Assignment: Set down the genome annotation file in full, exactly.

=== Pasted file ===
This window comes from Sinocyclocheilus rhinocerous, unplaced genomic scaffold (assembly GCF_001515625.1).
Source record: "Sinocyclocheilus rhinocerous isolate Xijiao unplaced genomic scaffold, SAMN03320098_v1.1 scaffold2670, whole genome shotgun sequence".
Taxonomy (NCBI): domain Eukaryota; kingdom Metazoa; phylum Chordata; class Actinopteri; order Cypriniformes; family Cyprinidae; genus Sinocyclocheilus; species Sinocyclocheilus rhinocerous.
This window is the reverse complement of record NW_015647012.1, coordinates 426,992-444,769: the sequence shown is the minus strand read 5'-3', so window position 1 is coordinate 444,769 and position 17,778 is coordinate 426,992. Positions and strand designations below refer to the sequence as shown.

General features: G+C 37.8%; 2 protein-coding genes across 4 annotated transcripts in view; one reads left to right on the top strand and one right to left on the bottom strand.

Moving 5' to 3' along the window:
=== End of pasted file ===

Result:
This window comes from Sinocyclocheilus rhinocerous, unplaced genomic scaffold (assembly GCF_001515625.1).
Source record: "Sinocyclocheilus rhinocerous isolate Xijiao unplaced genomic scaffold, SAMN03320098_v1.1 scaffold2670, whole genome shotgun sequence".
Taxonomy (NCBI): domain Eukaryota; kingdom Metazoa; phylum Chordata; class Actinopteri; order Cypriniformes; family Cyprinidae; genus Sinocyclocheilus; species Sinocyclocheilus rhinocerous.
This window is the reverse complement of record NW_015647012.1, coordinates 426,992-444,769: the sequence shown is the minus strand read 5'-3', so window position 1 is coordinate 444,769 and position 17,778 is coordinate 426,992. Positions and strand designations below refer to the sequence as shown.

General features: G+C 37.8%; 2 protein-coding genes across 4 annotated transcripts in view; one reads left to right on the top strand and one right to left on the bottom strand.

Moving 5' to 3' along the window: